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An additional note on Aracapana.

In a recent article(1) I attempted to prove that the inscriptions in Kharosthi script on the Gandharan sculptures in the Lahore and Peshawar Museums(2) illustrating the Lipisalasamdarsana episode as recounted in the Lalitavistara, in which the future Buddha visits a school and reveals his knowledge of the 64 scripts, represent the first 8 or 9 syllables of the Buddhist Arapacana syllabary (a ra pa ca na la da ba da). This interpretation, however, was not absolutely certain due to the poor condition of the inscriptions in question, which are on the writing tablets held in the hands of the figures in these sculptures. But a previously unpublished Gandharan relief on the same theme now provides definite confirmation of this interpretation.

The new sculpture in question (see fig. 1) was brought to my attention by Mr. Isao Kurita of the Eurasian Art Gallery in Tokyo, who has kindly granted permission to publish it. Mr. Kurita reports that the piece is of grey schist with heavy patina, 24 cm high and 5 cm thick. It is reported to have come from the environs of Landi Kotal, just east of the Khyber Pass in Pakistan. It depicts the Bodhisattva (i.e., the future Buddha) seated in the middle, writing on a board held on his lap. To his left is another seated figure with a writing board, who is presumably the teacher Visvamitra. There are also two standing figures to the Bodhisattva's right and behind (above) him, the latter of whom also holds a writing board diagonally across his chest. The composition of the scene resembles, but is not identical to the two previously known examples, mentioned above.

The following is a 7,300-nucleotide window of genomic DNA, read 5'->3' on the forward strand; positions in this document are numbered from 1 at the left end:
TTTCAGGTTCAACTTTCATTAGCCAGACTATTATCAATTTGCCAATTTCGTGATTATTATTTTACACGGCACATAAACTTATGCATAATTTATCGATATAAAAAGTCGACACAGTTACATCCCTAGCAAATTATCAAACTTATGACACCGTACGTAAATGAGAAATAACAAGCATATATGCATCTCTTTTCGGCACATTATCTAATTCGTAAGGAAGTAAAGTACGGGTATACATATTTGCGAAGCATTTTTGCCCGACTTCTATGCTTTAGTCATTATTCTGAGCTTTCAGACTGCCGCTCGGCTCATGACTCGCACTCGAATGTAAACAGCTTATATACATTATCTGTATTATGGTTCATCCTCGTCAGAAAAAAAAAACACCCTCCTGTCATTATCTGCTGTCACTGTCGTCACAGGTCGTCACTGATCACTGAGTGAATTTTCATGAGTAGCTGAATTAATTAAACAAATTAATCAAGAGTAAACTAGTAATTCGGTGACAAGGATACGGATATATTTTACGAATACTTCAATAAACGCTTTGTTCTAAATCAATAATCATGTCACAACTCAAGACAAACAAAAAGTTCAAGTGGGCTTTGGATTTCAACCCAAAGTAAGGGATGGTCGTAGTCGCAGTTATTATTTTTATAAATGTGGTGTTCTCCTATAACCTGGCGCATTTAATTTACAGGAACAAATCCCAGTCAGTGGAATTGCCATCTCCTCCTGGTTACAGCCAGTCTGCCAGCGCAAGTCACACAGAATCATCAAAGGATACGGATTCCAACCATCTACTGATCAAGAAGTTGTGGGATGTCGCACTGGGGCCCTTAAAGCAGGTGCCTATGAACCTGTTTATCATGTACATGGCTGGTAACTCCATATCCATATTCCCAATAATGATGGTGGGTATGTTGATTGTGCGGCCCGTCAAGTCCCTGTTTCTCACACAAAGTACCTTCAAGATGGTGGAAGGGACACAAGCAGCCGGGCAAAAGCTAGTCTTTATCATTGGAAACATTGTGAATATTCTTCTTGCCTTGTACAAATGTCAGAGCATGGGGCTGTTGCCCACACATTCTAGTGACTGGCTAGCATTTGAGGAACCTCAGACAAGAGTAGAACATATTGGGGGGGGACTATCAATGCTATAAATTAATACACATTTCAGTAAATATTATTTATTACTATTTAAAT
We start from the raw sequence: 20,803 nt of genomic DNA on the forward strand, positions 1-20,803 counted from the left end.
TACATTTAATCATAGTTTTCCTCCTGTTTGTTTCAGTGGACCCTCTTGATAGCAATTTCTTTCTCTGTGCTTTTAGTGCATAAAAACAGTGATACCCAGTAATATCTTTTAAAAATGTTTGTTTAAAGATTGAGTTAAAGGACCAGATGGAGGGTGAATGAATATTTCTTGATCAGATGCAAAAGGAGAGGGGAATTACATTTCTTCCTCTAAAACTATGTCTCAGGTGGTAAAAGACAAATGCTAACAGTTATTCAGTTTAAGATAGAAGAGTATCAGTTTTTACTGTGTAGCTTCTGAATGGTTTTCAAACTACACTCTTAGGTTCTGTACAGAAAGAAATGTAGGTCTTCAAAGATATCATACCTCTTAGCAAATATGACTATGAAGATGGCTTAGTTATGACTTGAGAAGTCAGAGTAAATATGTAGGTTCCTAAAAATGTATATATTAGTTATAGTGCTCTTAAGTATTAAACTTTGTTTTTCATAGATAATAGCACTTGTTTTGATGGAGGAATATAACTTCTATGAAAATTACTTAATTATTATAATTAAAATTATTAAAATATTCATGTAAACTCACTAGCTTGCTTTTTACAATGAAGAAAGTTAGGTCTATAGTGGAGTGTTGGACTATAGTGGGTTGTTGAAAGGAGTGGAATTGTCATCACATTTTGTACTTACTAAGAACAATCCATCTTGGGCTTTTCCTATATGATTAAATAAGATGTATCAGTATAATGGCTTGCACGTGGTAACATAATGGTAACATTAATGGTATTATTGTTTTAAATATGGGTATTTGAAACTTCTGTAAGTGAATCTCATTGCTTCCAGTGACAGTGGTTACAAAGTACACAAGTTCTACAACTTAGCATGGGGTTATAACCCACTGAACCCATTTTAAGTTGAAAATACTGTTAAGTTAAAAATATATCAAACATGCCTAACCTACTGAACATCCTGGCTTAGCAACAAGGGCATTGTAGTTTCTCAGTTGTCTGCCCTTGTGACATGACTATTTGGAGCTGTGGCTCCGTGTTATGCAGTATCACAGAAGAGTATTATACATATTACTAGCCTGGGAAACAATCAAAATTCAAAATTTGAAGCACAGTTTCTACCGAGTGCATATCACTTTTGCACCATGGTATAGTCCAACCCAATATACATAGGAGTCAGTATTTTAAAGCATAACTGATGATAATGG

Of the three writing boards shown in the new relief, the one held by the Bodhisattva is uninscribed. Since his stylus is poised near the right side of the board, which would be the beginning point in the Kharosthi script, which is written from right to left, the scene evidently depicts the moment when the Bodhisattva begins writing the alphabet. The two other boards, however, are inscribed, and the one held by the figure behind the Bodhisattva clearly (except for the damaged last character) reads a ra pa ca na la da (ba) (see fig. 2). The inscription on the teacher's board is less clear, but evidently reads a ra pa ca na la (fig. 3).

The evidence of these inscriptions, particularly the first one, which is much better preserved than the previously known examples in the Lahore and Peshawar reliefs, should suffice to confirm that the inscribed text in all the Lipisalasamdarsana scenes is indeed the beginning of the Arapacana syllabary, as I previously claimed was "virtually certain."(3) It also lends further support to the theory that the contemporary, and presumably original, version of the legend in the Lalitavistara had the Bodhisattva expounding the "alphabet" according to the Arapacana system, rather than in the standard Indic varnamala order, as in the extant Indian Buddhist texts.(4)

(1) Richard Salomon, "New Evidence for a Gandhari Origin of the Arapacana Syllabary," JAOS 110 (1990): 255-73. (2) Sten Konow, Kharoshthi Inscriptions with the Exception of Those of Asoka, Corpus Inscriptionum Indicarum, vol. II, part 1 (Calcutta: Government of India, 1929), 129-31; for further references see Salomon, 262. (3) Salomon, 265. (4) John Brough, "The Arapacana Syllabary in the Old Lalitavistara," Bulletin of the School of Oriental and African Studies 40 (1977): 85-95; Salomon, ibid.
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Author:Salomon, Richard
Publication:The Journal of the American Oriental Society
Date:Apr 1, 1993
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